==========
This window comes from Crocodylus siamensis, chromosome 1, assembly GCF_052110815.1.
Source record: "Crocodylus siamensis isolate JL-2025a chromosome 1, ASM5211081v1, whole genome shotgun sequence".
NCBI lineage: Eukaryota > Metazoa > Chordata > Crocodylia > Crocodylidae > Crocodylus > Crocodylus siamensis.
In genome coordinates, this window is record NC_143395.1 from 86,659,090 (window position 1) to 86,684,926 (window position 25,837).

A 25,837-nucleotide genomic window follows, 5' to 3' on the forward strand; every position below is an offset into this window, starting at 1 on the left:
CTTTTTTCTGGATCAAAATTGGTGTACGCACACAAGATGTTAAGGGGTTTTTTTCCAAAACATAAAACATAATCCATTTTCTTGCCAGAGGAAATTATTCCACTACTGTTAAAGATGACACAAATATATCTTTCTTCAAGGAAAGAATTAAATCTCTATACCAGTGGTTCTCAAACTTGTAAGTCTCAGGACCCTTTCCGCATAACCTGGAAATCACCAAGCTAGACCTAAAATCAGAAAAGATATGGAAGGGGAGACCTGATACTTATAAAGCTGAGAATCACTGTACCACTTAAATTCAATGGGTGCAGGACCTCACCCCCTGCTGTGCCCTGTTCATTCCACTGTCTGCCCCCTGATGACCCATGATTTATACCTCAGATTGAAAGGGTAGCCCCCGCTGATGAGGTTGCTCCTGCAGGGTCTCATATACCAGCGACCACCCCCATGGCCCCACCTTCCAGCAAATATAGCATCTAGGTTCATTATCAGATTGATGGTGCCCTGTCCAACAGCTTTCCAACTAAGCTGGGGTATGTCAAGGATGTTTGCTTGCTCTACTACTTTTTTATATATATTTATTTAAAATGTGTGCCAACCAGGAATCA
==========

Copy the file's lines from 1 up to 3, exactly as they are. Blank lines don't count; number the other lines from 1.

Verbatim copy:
This window comes from Crocodylus siamensis, chromosome 1, assembly GCF_052110815.1.
Source record: "Crocodylus siamensis isolate JL-2025a chromosome 1, ASM5211081v1, whole genome shotgun sequence".
NCBI lineage: Eukaryota > Metazoa > Chordata > Crocodylia > Crocodylidae > Crocodylus > Crocodylus siamensis.